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Eclipse delays the olive hatch!

Posted on August 21 2017

Was driving past the Sunoco station in East Branch at about 2:15 when I saw people looking up at the sun.  Then I remembered and took a look myself.  There were clouds but you could see the sun through them and when I looked (at least I had my polaroids on) it was about three quarters covered by a black ball.  Kinda neat.

Was on the water (UEB) about 2:30 and neither the bugs nor fish had started yet (probably had been watching the eclipse).  Shortly thereafter the bugs (olives again) came and the fish ate.  Had almost three hours of dry fly fishing to fish sipping olives in a still water pool.  Lots of bugs, fish , casts and quite a few hookups. Things came to a halt by 5:45 and I set out for the lower WB.  Had very good fishing there early last week on a late evening hatch of olives.  Today rated fair to good, there weren't enough bugs and it was mostly yearling rainbows (now 10 to 12 inches long in the WB) that were feeding.  Had good action until about 8:00 when it shut down.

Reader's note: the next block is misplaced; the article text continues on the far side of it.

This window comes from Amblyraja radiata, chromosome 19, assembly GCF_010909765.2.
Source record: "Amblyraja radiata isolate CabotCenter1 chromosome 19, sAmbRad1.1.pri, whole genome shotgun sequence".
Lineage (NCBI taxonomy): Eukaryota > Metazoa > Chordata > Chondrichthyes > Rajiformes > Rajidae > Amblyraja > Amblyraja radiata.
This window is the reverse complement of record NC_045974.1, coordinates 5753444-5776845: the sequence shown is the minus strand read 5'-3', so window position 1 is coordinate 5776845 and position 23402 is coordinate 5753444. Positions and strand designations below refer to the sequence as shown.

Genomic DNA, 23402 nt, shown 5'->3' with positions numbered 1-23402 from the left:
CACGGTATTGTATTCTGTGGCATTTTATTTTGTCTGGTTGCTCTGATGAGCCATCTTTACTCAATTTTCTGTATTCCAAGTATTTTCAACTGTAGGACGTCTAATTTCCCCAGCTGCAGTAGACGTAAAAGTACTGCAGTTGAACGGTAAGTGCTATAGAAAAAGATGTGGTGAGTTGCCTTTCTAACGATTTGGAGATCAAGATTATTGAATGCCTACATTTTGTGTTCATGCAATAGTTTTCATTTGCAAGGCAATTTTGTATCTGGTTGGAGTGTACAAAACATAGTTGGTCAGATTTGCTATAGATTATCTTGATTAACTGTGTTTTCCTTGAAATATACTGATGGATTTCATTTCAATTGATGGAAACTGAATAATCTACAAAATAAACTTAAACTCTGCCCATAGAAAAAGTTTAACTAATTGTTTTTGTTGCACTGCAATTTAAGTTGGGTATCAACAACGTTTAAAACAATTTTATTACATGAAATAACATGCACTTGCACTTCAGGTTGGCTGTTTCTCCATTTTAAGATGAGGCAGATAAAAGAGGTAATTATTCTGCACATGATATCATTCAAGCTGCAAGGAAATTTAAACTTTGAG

July and August this year have been the exact opposite of last year when you couldn't find a rising fish to throw at.  The difference?  Lots more water, cooler water temps and less fishing pressure.  Because of the cooler water temps some of the fish have stayed in their home pools.  With the heavy fishing pressure during the six week big bug season the fish became difficult to catch and many anglers called it quits.  The fish have, in some places, resumed their surface feeding. It's a great opportunity to dry fly fish.  Work 'til noon, drive down and fish 'til 5:30, then either drive home in the daylight or suck it up and fish the warmer water 'til dark, drink a large coffee and hit the road.

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